Midsize model gets candid about her body insecurities and the ways she puts herself down: ‘It hits an unhealed nerve’

Juliana Davis (@juliana_davis), a self-described “curve model” currently living in Paris, recently shared a video in which she gets vulnerable about her dating insecurities, specifically with regards to her body image.

“Every single time I get rejected by a man, my first thought is, ‘It’s because of my body’ and I hate that for myself,” Juliana explains. “I skip past all the possibilities of like, ‘Oh, he doesn’t want a relationship,’ ‘Oh, he might be in love with his ex,’ ‘Oh, like, I don’t know, he met someone else.’ For me, it’s just like, ‘Oh, he thinks I’m cool but it’s just my body that he can’t get over.'”

“…’I seriously doubt they’ll like me,’ so I don’t even try because I’m not skinny.”

Juliana also reveals the way she puts herself down from the get-go.

“And even worse than that, when I see a hot guy or a hot person, I’m just almost immediately like, ‘I seriously doubt that they’ll like me,’ so I’m not even gonna try because I’m not skinny,” she admits.

Juliana’s point is further corroborated by the fact that “girls were found to place more emphasis on aesthetic values and less emphasis on functional values of their bodies compared to boys, and reported more dissatisfaction with both values than did boys,” which was reported by Bree D. Abbott and Bonnie L. Barber in 2010. To that end, men, it appears, are less self-conscious about their bodies than their female counterparts.

While she doesn’t exactly have a “thesis” for this video, Julia hopes even briefly discussing the negative ways she talks to herself will help her understand that she’s worthy of love, regardless of the way she, or others, perceive her body.

“I’ve realized that dating and men, in particular, really grate on me. And it, like, hits an unhealed nerve,” she says. “Any of my curvy, midsize, plus size queens and kings and everyone, please pull up and let me know if you’ve ever had this experience…because I seriously need to do some inner work, because the men aren’t doing the work.”

“Its the same for me… I am always the chubby friend.. And basically that the real reason.. :/ i can’t get over it”

Juliana’s video, which has more than 912,300 views and 157,800 likes, has reached an empathetic audience. Commenters are getting candid about their own struggles with being the friend that doesn’t perfectly fit into society’s definition of “conventionally attractive.”

“Same, I lost weight now, but that insecurity is still very present. I never trust them to like me, I think it’s a joke between them and their friends,” one user wrote.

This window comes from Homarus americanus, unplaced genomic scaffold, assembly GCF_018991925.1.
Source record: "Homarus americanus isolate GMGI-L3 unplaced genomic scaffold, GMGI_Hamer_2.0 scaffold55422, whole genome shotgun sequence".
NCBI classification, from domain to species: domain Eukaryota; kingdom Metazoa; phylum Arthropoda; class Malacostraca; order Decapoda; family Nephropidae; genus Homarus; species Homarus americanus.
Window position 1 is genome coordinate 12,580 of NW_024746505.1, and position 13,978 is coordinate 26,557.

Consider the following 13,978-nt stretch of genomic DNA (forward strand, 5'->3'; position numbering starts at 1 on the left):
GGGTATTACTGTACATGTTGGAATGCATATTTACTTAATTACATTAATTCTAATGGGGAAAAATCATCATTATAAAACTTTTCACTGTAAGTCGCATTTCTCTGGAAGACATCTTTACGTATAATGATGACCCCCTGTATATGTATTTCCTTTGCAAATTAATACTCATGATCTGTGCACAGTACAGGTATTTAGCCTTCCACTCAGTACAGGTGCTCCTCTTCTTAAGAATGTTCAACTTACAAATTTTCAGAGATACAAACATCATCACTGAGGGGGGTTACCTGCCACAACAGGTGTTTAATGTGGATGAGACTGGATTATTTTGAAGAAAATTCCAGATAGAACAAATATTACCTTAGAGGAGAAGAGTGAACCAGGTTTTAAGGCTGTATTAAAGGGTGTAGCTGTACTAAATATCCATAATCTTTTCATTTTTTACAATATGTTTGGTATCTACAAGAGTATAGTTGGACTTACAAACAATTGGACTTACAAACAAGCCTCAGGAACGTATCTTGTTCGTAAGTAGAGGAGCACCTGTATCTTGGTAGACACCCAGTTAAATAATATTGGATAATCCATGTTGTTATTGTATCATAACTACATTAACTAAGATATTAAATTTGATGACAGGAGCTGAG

“ALWAYS. and when i see another girl nearby i think of all the reasons why she would be better for him than me,” another admitted. “BUT WE’RE WORKIN ON IT!”

“Its the same for me… I am always the chubby friend.. And basically that the real reason.. :/ i can’t get over it,” someone shared.

Other mid and plus size women with online platforms have shared their own experiences navigating dating culture.

“I was apprehensive to adopt the online dating stage because due to my body shape, sometimes I photograph smaller than I am. My body shape is narrow and deep meaning most of my weight centralised in my stomach,” Maria Bamgbele wrote for Millennial Femme. “As a result, before each first date I would be full of dread in case the individual would be so disappointed when they saw me that they would leave upon arrival.”

Maria urges women not to settle for less than they want, or deserve — just because society may think they need to.

“Feeling like you are underserving of someone who conforms to conventional perceptions of beauty is a rhetoric enrooted in diet culture,” she continues. “As long as the person you are dating is with you out of genuine attraction and not a result of fetishization, do not block your blessings because you feel like society will mock your relationship. When it comes to the actual date I would recommend reciting positive affirmations before departing for the date and some therapeutic breathing to calm any anxieties. Be confident, be open and most importantly be yourself.”

Beth Gillette shares a similar point of view.

“I wanted to believe that being plus-size wasn’t affecting how men were seeing me. Yeah, there are some jerks out there who fetishize larger bodies or who want to try their personal trainer certification on me, but overall, men couldn’t be that affected by my body weighing more than average, right?” Bethany wrote for The Every Girl. “After doing a deep-dive on my dating history, I think I’ve concluded that the answer here is no and that actually, being plus-size has played a major role in my love life, even after I started loving myself for who I was.”

“Plus-size women are made to feel like they’re lucky to have someone be interested in them, so we overlook potential red flags out of fear of rejection. Well, newsflash: I am really f*cking over that,” she adds.

While it often feels as though those who are conventionally attractive possess higher social capital than those who are not, Juliana’s vulnerability points to the fact that this feeling of being less than, while pervasive, is merely that: a feeling. Truthfully, letting society dictate your worthiness and sacrificing your own happiness as a result, would be remiss.

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